Elizabeth Collins Stoddard was the matriarch of the Collins family in the 1960s and owner
of Collinwood and the Collins Fishing Fleet and Cannery. She was the mother of Carolyn
Elizabeth had a brother, Roger. Their father died in the mid-1940s and Elizabeth cried
When their father died, Elizabeth and Roger received an equal share of his inheritance.
Roger quickly spent the entirety of his half, having fun with the money and put his shares
in the family business up for public auction. Elizabeth was forced use some of her
remaining inheritance to buy up his shares herself in order to keep the company in the
Elizabeth's husband Paul left her in 1949 and she became a recluse, remaining at the
house until he returned. The same day, Elizabeth fired the entire staff of servents
at Collinwood maids, chauffer, gardener and brought on Matthew Morgan, a cannery worker,
to be the sole caretaker and do all of the heavy work around the house.
Six months later her daughter Carolyn was born.
In 1957, Roger testified against Burke Devlin in court, sending him to prison. Afterwards,
Roger agreed to leave Collinsport and Elizabeth sent him money every month in return.
Despite promising never to come back, Roger returned ten years later with his son, David,
to live at Collinwood.
Elizabeth was very fond of David and saw him as the heir apparent to the family business.
When his mother Laura returned, she was reluctant to let him go with her.
Elizabeth retained ownership of the Collins Fishing Fleet and Cannery until at least 1967.
Ned Calder managed the business for fifteen years until 1967 when he decided to resign.
His resignation came immediately following Elizabeth's regection of his offer of marriage.
She told him she hoped she never saw him again and he moved away to Portland to work at
another job. Elizabeth had hoped that Roger would take over as manager, but instead Bill
Malloy was promoted to fill in the position.
When Burke Devlin returned to Collinsport a few months later and started stirring trouble,
Liz feared that he'd try to financially destroy her, so she called called Ned and asked him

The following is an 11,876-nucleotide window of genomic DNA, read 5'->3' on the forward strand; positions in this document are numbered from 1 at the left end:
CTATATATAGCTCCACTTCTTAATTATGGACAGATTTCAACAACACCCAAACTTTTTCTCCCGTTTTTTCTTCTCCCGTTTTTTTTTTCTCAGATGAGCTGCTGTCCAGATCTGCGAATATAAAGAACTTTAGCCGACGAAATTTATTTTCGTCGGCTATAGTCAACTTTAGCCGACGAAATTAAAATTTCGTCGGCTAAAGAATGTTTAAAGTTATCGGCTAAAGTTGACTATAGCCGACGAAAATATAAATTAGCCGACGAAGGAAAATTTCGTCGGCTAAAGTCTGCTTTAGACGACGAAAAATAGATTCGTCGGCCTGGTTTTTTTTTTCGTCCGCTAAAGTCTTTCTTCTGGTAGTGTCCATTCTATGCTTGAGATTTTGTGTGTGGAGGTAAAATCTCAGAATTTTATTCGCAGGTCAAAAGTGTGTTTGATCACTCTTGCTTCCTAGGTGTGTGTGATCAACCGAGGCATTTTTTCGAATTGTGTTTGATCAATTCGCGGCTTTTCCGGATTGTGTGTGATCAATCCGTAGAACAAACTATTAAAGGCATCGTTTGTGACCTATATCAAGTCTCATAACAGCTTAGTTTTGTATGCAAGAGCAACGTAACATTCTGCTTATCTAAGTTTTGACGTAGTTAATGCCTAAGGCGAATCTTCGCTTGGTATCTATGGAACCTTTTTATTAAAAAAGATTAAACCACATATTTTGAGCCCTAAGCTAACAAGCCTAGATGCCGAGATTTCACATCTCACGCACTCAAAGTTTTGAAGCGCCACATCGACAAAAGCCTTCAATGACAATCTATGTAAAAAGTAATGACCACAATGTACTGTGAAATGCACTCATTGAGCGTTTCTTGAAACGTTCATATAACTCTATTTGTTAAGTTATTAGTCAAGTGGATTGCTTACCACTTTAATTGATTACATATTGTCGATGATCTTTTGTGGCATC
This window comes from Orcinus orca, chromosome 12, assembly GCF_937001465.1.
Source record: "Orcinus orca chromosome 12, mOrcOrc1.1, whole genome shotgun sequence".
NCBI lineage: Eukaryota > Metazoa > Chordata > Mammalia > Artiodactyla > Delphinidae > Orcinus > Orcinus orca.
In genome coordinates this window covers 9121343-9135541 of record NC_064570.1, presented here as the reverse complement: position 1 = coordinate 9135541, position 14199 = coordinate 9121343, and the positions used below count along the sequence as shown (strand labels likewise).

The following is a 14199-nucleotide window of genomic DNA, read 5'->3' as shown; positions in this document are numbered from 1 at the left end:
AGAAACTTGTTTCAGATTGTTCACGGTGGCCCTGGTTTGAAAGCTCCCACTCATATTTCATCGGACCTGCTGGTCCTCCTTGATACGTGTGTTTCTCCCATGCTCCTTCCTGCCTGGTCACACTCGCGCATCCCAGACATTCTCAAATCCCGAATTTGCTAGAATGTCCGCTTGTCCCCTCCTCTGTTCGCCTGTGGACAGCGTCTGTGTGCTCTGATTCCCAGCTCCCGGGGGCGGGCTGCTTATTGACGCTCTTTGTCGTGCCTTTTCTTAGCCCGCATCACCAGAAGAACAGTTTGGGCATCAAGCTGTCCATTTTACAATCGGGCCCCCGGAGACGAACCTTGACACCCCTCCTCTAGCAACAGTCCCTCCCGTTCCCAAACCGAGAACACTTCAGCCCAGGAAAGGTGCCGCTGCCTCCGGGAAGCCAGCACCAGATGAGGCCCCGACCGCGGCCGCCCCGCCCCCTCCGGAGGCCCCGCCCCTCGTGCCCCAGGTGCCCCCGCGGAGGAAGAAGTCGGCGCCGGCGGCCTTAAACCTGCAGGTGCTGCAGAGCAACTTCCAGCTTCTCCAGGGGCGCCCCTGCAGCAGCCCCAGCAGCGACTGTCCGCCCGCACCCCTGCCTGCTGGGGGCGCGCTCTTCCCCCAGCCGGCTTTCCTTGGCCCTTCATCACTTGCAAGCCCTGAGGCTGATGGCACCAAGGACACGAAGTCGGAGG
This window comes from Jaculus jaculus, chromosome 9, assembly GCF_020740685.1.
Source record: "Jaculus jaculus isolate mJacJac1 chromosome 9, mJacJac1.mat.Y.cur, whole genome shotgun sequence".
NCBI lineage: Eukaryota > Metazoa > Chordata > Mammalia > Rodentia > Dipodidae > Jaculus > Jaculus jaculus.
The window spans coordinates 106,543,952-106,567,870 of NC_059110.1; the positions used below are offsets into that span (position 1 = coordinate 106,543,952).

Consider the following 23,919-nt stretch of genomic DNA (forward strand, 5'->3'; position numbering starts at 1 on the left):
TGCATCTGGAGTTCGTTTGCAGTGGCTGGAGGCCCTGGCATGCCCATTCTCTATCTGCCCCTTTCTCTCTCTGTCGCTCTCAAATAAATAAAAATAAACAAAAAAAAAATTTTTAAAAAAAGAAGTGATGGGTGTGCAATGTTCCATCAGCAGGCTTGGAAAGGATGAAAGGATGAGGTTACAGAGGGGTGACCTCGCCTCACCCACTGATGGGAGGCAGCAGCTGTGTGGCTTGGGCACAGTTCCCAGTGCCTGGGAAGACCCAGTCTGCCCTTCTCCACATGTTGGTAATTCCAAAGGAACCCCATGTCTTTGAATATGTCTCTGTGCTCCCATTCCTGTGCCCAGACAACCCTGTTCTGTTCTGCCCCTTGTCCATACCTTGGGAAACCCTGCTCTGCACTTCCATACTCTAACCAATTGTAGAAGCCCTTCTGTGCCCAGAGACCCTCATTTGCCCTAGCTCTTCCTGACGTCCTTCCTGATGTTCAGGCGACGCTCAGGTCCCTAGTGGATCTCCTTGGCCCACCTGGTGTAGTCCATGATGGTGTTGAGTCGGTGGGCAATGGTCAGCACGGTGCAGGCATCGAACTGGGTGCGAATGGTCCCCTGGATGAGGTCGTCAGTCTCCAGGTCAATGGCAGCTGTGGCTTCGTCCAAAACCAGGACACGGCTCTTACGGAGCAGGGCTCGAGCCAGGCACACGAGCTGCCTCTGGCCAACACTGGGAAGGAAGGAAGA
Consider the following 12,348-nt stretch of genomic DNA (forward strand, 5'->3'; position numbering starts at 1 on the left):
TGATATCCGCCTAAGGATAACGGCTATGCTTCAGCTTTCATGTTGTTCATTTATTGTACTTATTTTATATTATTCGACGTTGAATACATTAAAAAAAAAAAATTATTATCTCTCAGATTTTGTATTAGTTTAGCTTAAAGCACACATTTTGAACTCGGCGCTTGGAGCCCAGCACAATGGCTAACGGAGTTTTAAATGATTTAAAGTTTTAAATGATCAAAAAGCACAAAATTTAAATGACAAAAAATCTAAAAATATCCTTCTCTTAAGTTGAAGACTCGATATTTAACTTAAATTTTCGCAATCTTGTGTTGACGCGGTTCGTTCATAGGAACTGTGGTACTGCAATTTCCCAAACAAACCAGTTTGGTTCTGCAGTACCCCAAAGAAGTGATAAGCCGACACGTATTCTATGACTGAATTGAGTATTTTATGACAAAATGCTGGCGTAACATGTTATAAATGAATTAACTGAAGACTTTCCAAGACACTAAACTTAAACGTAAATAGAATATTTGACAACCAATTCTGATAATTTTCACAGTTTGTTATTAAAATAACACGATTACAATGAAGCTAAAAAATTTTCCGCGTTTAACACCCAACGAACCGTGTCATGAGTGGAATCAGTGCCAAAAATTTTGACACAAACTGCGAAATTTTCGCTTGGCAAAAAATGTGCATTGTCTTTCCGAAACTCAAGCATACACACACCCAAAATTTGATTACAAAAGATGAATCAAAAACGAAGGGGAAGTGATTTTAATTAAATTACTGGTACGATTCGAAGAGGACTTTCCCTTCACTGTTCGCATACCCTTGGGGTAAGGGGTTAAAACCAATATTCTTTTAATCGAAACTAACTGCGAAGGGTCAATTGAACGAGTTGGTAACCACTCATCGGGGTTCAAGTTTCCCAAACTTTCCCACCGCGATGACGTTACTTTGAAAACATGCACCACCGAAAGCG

to return to work for her. He declined, refusing to return to work unless she changed her
mind about marrying him.
Liz made all of the important decisions with the business, speaking with Malloy every
morning. He also came up to see her at Collinwood once a week. In 1967, Liz approved a
machine which increased canning time but resulted in no layoffs.
The east wing of Collinwood was closed off in around 1916 and most of the house fell into
disuse. Elizabeth sucessfully petitioned to have the property tax reduced due to most of
the house being closed. The house was more of a liability than an asset and by 1967 it was
only Collins-owned property without a mortgage.
John Harris in Bangor managed all of the family banking. He and Elizabeth knew each other
for a long time, though she hadn't met with him at all from 1963 until 1967 when she called
him up to Collinwood to set up a trust fund for David. The creation of the trust fund made
money very tight as Elizabeth had tied up most of her assets to purchase Roger's side of
the company. This was a weakness that Burke Devlin had planned to exploit.
The Collins legal affairs were handled by Garner and Garner, a Bangor law firm headed up by
Richard Garner and Frank Garner.
In 1967, Elizabeth hired Victoria Winters from New York to come and be a governess and
companion for David. She told Carolyn that she brought Vicki there to give her (Carolyn) a
chance to get married and leave Collinwood.
Victoria was extemely curious about why she was chosen to tutor David, but Elizabeth was
very vague about it, merely saying someone recommended her. Eventually, Liz forced Roger
to play along and tell Vicki that an anonymous donor to the Hammond Foundling Home had
Elizabeth Collins Stoddard was brought to life by the late great actress, Joan Bennett.
Joan Geraldine Bennett was born on February 27, 1910, in Palisades, New Jersey. Her parents,
Richard Bennett and Adrienne Morrison, were both involved in the theater as actors. The
parents, especially her father, were very successful in their work, often touring the country
for weeks at a time. In fact, Joan came from a long lineage of actors, dating back to the
Often, when her parents were on tour, Joan and her two older sisters, Constance and Barbara
(both actresses) were left in the care of close friends. At the age of four, Joan made her
first stage appearance. Joan's first film was one year later in a production clled The
Valley of Decision, in which her father was the star and the entire Bennett family
participated in. In 1923, Joan again appeared in a film which starred her father, The
Eternal City. It would be five more years before Joan appeared on the screen.